Saab Had It Right All Along – Avg Engine Size Down, Power Up

[hr][dropcap]T[/dropcap]here’s an interesting infographic online at Car and Driver magazine. Go visit them to check it out.

Eggs and Grits sent me the link along with the following message:

Responsible performance for the win! Output goes up, through direct injection and forced induction (turbocharging).

Definitely vindication in my book. My C900/9-5/Viggen, etc had it before your Audi/Lexus/etc had it

I don’t think there’s anything I can add (that doesn’t involve spitting towards Detroit and other uncouth behaviour).

If any of you former Saab engineers in Sweden are reading this, I hope you recline in your comfy La-Z-Boy chair tonight, light up a cigar and bask in your collective foresight.

In short, between 2008 and 2013:

  • Average engine displacement is down.
  • The number of cars with forced induction is up.
  • The number of cars with direct injection is up.
  • Average fuel economy is better.
  • Average power output is up.
  • Average acceleration is quicker.
  • The percentage of makes offering gasoline alternatives has increased.

Here’s the link again: Car and Driver Infographic

Saab had all of that. They began the journey in the 1970’s and it continued right up until they filed for bankruptcy. Saab’s new ownership is looking to take it even further into the future.

It’s a shame that the guys who led the charge aren’t all together to see Saab leading the way, still.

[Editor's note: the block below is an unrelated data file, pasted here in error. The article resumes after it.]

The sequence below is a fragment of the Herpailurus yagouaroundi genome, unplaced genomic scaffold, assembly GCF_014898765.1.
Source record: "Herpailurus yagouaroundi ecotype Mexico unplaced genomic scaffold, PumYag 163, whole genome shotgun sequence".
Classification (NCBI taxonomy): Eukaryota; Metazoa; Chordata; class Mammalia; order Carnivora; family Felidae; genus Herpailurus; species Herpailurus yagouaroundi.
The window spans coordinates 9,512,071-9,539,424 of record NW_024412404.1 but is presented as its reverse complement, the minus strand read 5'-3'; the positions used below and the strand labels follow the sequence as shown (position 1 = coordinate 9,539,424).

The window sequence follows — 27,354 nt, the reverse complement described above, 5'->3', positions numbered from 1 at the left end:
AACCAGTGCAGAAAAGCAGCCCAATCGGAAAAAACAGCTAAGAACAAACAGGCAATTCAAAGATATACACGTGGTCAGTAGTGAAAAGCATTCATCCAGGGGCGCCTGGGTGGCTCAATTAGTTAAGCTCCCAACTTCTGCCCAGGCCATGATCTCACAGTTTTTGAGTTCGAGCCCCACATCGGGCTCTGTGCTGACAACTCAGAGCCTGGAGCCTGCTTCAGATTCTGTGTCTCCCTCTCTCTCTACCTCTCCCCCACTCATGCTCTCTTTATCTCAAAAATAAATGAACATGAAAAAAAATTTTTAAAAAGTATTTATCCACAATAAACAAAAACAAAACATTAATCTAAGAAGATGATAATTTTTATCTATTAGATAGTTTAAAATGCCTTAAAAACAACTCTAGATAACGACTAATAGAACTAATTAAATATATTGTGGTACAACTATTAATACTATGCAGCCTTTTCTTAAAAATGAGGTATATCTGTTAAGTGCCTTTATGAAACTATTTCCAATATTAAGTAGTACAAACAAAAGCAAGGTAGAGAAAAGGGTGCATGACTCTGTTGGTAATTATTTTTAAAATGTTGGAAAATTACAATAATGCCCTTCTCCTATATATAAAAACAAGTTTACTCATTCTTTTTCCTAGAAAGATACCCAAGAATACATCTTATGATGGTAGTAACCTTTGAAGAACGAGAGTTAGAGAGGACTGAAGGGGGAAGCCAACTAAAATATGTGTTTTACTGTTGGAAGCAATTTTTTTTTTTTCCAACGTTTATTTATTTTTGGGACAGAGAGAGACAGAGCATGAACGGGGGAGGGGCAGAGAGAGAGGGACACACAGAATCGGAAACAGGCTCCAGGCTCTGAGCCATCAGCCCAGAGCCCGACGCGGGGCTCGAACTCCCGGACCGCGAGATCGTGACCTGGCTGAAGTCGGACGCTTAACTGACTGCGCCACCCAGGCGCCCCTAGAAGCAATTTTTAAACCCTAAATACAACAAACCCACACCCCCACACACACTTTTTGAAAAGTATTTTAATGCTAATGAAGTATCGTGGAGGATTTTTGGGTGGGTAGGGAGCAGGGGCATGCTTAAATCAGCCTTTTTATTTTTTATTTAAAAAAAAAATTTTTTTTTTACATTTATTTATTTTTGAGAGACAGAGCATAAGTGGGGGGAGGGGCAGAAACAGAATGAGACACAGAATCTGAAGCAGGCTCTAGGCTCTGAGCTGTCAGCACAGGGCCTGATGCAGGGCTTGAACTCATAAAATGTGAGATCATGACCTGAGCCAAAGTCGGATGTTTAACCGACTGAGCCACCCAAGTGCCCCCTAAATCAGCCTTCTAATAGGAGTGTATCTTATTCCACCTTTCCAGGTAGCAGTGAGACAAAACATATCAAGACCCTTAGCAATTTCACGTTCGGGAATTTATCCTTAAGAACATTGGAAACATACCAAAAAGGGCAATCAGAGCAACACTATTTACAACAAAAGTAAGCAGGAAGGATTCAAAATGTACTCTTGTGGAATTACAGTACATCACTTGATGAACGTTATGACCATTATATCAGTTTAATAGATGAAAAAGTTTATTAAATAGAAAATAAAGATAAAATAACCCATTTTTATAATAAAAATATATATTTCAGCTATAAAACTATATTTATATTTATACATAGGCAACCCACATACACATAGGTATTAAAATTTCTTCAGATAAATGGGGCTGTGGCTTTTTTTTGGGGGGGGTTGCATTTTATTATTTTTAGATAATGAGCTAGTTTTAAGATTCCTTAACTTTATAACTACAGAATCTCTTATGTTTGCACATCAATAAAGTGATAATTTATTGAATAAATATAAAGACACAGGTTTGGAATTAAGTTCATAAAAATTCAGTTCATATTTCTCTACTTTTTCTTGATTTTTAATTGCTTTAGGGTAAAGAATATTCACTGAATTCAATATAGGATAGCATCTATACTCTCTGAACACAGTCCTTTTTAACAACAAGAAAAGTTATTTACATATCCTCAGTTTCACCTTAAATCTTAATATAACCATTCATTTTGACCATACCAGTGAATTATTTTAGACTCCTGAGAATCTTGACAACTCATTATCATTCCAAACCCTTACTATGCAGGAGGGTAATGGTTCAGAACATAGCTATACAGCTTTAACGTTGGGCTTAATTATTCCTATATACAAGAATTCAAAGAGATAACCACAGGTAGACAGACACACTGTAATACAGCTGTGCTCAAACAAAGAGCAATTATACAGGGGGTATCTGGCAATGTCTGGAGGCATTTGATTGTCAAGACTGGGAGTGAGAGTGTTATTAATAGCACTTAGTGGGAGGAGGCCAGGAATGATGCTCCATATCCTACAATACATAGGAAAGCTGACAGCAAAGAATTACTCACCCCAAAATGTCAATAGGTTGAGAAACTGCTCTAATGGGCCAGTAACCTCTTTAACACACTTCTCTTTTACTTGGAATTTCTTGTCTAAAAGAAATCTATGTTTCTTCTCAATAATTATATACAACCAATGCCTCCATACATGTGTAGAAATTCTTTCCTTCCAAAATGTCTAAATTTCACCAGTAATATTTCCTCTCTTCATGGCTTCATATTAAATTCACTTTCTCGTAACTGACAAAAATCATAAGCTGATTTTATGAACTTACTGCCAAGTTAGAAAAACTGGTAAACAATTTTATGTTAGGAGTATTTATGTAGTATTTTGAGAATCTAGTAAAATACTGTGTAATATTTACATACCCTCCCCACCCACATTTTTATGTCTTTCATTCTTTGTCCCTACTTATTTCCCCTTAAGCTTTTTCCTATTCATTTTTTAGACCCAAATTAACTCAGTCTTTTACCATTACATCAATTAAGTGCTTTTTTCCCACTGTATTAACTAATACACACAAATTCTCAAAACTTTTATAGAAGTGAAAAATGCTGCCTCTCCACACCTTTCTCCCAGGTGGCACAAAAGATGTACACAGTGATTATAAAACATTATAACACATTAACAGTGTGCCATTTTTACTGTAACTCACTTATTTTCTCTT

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  1. The Cadillac ATS has a 2.0 turbo engine. I wonder where they got that idea and that engine from.. It is kind of bittersweet to think the next 9-3 could have been based on or jointly developed with the ATS. Could have been an interesting new future for a 9-3 with RWD. Sure beats a 9-3 with a sewing machine engine.. 😉

  2. This is really the sad part. Ford ecoboost. Turbo Malibus. Saab had a test car in the US with DI in 1986. Too much too soon. Passion gets you nowhere is the people are to stupid to see the light. In 86 ford and GM were still selling cars with carbs. Who lost? The small guys that saw the future and were passionate about the engineering. Cheers to all the people at saab through the late 70’s and 80’s. They were way ahead of the times….

  3. Saab engineers, thank you!

    Much, if not all, of that praise goes to the electronics revolution.

    Smaller, more powerful engines is a result of exhaust emission regulation.

    Less is more.

  4. Those engine sizes and average mpg figures are still shocking. Kind of makes European efforts to ‘save the planet’ and the huge taxation we pay, supposedly in the name of green, look completely futile and disingenuous.

  5. While I am a huge advocate of small capacity turbos and keeping cars as light as possible, I am not entirely sure that Saab ‘had it right’

    The reliability of highly tuned small turbos is open to question, the Honest John website in the UK has reports of many faults appearing on early VAG TSI engines, some terminal. Interestingly Mazda is pretty much going the opposite direction with its engines.